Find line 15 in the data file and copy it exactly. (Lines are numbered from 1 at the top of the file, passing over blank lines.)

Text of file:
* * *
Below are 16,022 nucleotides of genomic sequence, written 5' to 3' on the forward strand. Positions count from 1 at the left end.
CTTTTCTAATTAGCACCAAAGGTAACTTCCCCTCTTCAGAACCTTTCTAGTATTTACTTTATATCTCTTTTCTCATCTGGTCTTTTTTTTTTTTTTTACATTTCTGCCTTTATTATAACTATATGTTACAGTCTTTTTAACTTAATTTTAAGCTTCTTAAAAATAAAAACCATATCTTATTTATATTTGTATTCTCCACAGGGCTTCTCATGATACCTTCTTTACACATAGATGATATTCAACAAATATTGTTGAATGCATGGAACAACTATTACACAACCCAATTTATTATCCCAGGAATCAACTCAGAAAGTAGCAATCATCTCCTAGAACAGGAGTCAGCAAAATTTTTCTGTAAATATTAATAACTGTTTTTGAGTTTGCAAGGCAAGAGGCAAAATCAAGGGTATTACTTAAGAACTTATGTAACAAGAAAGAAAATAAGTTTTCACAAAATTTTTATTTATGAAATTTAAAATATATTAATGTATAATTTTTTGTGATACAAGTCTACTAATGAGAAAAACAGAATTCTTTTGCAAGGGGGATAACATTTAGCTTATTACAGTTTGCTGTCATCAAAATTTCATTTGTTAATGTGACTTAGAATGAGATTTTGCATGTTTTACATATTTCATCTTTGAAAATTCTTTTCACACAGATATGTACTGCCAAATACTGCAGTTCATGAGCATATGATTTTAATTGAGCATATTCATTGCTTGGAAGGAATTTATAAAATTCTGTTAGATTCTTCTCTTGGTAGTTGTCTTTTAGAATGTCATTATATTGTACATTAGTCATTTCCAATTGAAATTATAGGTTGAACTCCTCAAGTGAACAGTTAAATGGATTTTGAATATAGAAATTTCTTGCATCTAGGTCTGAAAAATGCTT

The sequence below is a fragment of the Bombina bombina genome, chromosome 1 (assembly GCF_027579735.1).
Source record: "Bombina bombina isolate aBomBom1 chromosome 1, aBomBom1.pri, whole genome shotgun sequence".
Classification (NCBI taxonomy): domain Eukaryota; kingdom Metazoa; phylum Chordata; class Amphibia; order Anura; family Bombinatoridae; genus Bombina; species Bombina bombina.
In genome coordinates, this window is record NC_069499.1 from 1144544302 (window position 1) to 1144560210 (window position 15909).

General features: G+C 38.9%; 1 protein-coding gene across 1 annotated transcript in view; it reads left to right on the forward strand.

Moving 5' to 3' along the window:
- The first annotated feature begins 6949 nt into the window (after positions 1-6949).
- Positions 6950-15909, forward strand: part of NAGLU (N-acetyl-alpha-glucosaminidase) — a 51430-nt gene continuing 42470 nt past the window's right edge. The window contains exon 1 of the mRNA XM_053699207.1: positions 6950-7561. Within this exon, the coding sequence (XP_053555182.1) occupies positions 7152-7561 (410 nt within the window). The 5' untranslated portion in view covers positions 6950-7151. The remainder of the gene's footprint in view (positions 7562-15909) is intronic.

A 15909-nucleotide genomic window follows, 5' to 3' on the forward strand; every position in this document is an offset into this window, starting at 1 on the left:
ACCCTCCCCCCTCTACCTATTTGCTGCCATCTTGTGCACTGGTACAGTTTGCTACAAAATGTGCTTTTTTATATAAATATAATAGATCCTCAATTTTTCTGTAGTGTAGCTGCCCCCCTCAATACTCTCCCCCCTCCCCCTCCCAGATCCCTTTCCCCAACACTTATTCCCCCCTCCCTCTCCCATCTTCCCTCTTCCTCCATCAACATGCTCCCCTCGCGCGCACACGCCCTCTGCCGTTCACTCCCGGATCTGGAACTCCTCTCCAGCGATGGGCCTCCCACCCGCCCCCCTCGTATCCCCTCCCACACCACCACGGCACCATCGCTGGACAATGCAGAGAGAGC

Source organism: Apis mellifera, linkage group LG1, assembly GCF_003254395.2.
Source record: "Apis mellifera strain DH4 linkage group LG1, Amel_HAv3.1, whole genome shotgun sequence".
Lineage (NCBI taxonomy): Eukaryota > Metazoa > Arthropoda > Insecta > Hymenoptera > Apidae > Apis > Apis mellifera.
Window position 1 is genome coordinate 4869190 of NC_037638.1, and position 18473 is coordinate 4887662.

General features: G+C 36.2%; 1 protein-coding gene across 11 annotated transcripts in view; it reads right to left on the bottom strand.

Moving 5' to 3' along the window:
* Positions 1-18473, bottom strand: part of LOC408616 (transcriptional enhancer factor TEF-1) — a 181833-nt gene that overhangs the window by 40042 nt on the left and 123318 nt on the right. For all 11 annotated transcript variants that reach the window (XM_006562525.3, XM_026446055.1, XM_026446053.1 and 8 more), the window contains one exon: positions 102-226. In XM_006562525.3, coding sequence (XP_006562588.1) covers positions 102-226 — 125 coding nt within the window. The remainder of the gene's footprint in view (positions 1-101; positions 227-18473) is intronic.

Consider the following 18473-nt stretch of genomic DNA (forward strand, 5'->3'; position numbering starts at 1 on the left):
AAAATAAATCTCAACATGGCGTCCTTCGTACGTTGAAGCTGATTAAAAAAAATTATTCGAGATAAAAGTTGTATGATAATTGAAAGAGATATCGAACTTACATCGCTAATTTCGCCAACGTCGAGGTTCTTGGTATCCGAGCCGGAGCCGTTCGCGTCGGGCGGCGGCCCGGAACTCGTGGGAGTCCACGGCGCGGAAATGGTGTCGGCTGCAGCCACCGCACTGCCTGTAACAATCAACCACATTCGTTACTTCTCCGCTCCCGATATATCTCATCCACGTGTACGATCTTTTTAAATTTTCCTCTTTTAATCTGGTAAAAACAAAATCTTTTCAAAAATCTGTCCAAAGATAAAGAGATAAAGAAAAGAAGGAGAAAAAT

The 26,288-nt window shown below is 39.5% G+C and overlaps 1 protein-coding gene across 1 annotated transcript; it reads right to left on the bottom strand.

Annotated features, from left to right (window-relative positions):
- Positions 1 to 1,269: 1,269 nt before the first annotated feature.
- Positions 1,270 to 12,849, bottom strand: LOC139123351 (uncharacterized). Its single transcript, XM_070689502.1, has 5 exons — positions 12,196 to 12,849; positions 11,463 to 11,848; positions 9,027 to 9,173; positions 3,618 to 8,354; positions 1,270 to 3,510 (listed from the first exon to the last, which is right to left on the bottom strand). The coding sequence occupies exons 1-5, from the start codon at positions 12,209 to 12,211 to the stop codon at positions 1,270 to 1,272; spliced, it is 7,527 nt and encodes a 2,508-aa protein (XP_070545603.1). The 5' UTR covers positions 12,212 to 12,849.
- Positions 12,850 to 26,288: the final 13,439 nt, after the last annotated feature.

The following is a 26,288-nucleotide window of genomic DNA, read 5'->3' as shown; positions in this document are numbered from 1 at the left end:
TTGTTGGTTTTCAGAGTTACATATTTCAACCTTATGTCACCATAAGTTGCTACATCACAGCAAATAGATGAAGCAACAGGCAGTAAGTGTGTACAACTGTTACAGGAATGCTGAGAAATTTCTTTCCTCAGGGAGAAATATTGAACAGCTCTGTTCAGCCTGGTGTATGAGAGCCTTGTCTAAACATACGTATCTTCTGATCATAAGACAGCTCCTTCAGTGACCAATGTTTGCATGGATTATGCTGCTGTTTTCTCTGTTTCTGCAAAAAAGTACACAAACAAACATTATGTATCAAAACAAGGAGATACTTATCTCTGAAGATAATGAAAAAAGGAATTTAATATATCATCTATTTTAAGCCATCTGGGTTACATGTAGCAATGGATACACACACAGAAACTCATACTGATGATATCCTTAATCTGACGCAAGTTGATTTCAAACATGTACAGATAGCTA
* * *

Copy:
Lineage (NCBI taxonomy): Eukaryota > Metazoa > Arthropoda > Insecta > Hymenoptera > Apidae > Apis > Apis mellifera.